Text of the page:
6 Things to Do When You Need a Break From Beijing

The Best City Breaks From Beijing

6 Things to Do When You Need a Break From Beijing


A uniquely vibrant city, Beijing combines historic charm and modern splendor to form the ultimate vacation destination. On occasion, however, you may find yourself wishing for respite from the big city. When that time arrives, don’t hesitate to hit up these top destinations:

1. Caves of Zhoukoudian

One of China’s most important archaeological sites, the Zhoukoudian cave system has supplied researchers with a vast collection of remains linked to the extinct species Homo erectus. Known as the Peking Man fossils, these remains offer intriguing insight into the role evolution has played in the history of multiple species.

A short walk from the park’s well-known archaeological sites will take you to a relatively recent addition: a large museum housing thousands of relics and interactive displays.

6 Things to Do When You Need a Break From Beijing in China


2. Great Wall of China: Mutianyu Section

One of China’s most iconic structures, the Great Wall attracts millions of visitors every year.  Mutianyu is one of the site’s most accessible sections, but it typically lacks the crowds associated with Badaling.

Beautifully preserved, Mutianyu is surrounded by gorgeous scenery. Each season brings its own source of visual delight, but Mutianyu is especially impressive during the autumn months. No matter when you visit, you’ll be struck by the scope of the Great Wall and its historical importance.

6 Things to Do When You Need a Break From Beijing China


3. Marco Polo Bridge

Spanning the Yongding River, the Marco Polo Bridge is a true historic icon. While it is, in part, known for being Beijing’s oldest bridge, this granite structure is more commonly referenced as the site of a notorious incident that sparked war with Japan.

Today, however, visitors appreciate not only the bridge’s historic significance, but also the sheer beauty of its carved lions, which adorn the railings on both sides.

4. Gouya Natural Scenic Area

Located in the Changping District, Gouya Natural Scenic Area inspires awe with its impressive topography. Witness the highs and lows of nature up close and personal; during your Gouya adventure, you’ll discover both tall mountains and deep gorges.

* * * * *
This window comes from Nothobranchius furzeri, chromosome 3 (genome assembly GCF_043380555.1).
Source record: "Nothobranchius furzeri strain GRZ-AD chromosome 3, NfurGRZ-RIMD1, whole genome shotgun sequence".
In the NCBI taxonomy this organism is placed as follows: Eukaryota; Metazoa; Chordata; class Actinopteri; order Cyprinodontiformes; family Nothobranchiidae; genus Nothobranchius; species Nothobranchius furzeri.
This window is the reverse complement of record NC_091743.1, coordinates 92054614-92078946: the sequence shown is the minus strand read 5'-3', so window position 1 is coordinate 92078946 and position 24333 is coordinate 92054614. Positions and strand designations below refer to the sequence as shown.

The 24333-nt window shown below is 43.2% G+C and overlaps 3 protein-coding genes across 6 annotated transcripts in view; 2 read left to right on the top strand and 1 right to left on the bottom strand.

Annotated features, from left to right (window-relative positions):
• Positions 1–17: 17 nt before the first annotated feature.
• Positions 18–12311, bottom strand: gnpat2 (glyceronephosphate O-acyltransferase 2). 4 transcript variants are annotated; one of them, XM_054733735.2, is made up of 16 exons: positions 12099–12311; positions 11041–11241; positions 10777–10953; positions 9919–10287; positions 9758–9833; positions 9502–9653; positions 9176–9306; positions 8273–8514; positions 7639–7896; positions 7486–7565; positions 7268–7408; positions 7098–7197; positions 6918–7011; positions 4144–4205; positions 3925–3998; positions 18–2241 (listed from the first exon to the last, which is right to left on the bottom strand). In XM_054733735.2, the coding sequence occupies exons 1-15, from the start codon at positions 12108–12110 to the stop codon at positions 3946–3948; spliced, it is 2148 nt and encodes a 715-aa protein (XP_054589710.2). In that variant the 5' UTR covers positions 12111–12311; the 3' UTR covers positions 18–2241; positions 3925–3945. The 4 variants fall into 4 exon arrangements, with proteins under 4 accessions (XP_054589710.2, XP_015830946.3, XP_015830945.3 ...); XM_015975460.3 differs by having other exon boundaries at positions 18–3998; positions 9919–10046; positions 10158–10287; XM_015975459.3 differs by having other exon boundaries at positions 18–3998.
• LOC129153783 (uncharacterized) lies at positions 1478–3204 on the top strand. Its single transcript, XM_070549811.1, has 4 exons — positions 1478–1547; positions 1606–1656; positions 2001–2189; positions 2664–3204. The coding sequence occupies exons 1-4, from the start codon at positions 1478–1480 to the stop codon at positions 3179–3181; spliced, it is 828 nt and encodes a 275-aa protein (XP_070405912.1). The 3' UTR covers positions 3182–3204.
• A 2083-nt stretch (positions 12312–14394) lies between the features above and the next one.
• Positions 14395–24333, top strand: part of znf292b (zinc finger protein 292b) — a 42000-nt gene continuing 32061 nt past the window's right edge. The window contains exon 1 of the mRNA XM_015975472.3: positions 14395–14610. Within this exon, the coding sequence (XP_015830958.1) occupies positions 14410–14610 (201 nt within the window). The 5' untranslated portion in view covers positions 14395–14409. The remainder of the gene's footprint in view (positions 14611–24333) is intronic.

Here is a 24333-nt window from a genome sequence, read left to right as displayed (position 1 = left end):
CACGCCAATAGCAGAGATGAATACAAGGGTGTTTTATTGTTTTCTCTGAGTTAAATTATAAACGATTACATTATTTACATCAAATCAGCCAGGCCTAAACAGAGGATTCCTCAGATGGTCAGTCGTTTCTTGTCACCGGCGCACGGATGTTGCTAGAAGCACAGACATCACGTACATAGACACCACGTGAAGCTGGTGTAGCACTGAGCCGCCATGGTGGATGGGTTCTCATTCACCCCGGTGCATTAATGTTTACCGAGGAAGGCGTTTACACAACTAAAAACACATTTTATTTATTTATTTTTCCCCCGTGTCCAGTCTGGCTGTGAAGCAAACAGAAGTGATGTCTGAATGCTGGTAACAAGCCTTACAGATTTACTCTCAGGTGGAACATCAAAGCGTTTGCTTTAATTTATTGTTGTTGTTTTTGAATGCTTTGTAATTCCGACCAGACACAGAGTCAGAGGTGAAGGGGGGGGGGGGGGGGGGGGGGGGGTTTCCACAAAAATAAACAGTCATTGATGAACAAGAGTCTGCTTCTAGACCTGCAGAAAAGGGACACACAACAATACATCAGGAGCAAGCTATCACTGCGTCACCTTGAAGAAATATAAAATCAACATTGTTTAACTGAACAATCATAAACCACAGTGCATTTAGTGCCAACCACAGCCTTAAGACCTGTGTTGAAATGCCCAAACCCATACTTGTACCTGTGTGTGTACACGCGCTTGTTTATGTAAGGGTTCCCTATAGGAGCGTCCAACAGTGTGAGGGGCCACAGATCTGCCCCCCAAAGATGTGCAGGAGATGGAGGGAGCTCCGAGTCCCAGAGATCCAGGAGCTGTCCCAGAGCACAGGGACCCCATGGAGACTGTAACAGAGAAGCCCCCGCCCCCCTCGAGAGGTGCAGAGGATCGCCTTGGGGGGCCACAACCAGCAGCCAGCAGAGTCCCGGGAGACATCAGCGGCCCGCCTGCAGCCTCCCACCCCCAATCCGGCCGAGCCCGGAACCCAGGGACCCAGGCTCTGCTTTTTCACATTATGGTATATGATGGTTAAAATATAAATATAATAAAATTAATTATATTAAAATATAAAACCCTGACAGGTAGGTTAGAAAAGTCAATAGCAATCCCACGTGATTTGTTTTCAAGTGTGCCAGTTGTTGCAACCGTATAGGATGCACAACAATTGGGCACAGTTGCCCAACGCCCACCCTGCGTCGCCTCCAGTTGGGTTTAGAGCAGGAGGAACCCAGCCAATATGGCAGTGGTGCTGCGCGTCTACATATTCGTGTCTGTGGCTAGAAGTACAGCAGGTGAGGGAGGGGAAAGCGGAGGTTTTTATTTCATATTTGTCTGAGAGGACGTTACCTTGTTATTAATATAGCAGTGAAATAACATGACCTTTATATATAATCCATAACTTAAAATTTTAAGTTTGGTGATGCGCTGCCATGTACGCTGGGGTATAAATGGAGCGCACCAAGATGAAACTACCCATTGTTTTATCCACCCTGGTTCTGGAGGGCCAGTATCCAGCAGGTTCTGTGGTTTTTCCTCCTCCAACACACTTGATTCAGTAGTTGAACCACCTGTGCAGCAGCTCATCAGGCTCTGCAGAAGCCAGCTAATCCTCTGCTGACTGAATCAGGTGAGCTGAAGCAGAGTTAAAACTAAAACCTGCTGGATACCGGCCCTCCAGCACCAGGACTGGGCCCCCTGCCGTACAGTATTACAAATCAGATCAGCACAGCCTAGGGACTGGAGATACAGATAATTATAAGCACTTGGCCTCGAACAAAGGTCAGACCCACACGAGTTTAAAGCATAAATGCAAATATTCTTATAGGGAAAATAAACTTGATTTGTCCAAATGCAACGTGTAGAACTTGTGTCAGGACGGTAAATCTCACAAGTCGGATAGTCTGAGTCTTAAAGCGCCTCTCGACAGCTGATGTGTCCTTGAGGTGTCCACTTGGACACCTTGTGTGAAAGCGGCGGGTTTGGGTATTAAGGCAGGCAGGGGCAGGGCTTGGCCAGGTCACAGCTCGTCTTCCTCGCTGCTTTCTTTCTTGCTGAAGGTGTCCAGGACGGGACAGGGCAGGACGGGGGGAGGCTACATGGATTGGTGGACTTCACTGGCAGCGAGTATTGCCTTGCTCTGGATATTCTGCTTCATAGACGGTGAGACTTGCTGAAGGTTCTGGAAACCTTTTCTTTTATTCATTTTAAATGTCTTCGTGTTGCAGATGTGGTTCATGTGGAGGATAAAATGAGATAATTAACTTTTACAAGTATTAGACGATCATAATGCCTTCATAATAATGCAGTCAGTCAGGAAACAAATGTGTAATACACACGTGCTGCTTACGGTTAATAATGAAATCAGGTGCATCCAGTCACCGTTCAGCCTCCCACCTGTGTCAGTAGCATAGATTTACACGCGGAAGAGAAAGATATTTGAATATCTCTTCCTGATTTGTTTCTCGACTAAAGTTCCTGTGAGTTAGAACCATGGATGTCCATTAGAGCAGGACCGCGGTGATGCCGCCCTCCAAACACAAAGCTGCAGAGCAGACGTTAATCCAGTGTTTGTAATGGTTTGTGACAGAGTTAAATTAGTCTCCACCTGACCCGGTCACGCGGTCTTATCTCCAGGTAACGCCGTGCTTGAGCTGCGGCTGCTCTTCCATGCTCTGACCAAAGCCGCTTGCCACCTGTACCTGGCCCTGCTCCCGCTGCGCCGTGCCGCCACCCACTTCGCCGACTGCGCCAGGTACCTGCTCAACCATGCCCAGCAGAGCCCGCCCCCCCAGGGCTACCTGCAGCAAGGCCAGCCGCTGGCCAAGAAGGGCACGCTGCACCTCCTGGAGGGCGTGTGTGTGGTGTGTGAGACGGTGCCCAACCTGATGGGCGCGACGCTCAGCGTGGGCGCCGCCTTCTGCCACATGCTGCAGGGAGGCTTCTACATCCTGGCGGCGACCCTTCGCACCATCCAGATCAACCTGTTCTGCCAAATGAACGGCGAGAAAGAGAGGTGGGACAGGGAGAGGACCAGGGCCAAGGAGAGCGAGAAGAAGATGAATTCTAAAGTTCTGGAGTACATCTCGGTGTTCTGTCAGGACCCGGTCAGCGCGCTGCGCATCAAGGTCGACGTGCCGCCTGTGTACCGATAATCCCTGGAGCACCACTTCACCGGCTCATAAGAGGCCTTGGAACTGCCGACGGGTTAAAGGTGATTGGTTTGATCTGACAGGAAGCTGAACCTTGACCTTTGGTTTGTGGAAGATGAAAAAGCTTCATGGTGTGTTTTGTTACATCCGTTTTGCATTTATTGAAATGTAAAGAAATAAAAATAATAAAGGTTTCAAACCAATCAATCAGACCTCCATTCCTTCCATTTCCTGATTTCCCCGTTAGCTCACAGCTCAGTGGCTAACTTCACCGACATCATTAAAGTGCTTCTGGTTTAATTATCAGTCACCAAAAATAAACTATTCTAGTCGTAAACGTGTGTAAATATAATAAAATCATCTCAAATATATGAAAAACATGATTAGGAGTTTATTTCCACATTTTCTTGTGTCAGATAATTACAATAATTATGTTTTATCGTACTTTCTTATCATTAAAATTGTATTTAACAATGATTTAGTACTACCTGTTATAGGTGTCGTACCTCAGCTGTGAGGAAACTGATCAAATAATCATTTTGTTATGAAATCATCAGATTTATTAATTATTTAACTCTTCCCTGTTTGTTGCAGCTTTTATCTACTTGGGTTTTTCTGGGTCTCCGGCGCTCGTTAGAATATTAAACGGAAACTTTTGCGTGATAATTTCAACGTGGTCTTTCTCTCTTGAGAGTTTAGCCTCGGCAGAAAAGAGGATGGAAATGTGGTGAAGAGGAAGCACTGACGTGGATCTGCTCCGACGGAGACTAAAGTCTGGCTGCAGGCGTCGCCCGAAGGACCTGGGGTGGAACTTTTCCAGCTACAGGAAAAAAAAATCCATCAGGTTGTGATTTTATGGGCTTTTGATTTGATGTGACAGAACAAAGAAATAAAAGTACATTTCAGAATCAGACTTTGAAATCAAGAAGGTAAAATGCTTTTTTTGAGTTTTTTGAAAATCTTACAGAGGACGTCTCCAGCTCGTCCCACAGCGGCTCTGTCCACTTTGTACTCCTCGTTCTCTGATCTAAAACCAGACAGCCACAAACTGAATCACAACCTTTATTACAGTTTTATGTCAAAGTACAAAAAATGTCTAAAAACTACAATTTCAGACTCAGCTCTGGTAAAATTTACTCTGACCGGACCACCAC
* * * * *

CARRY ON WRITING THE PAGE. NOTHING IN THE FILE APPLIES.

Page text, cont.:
Along the way, you’ll observe lush greenery and a variety of temples. Favorite activities include hiking, fishing, and photography. Stop by early in the morning for a peaceful retreat and a stunning view of the sunrise.

5. Fragrant Hills Park

Also known as Xiangshan Park, Fragrant Hills Park appeals to nature lovers, who appreciate the abundance of cypress, maple, and persimmon trees found there. The park sustained considerable damage during attacks in 1860 and 1900, but has seen extensive restoration in recent years. From the beginning, it has boasted the region’s best autumn scenery.

Whether your ideal escape from Beijing includes a strenuous hike or the leisurely examination of historic landmarks, you’ll quickly fall in love with the many beautiful parks and temples that surround one of China’s largest and busiest cities. Broaden your horizons with a quick break from city life — you won’t regret it.

6. Eastern Qing Tombs

Situated northeast of Beijing and northwest of Tangshan, Zunhua’s Easter Qing Tombs house the Qing dynasty’s emperors, empresses, and concubines. The tombs located within this vast mausoleum complex are extraordinarily preserved. The many mountains surrounding the mausoleum only add to the sense of wonder you’ll naturally experience during your visit.

china parks


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Professional Travel blogger & Intagramer Camilo Duque Takes Mutianyu & Forbidden City Layover Tour with Us!

Camilo is passionate about traveling, telling stories and portraying every moment. He’s in love with getting lost in the streets of every place he  visit and inveterate adventure seeker.

With an absolute base of real followers, Camilo shows an excellent growth in his first year of work.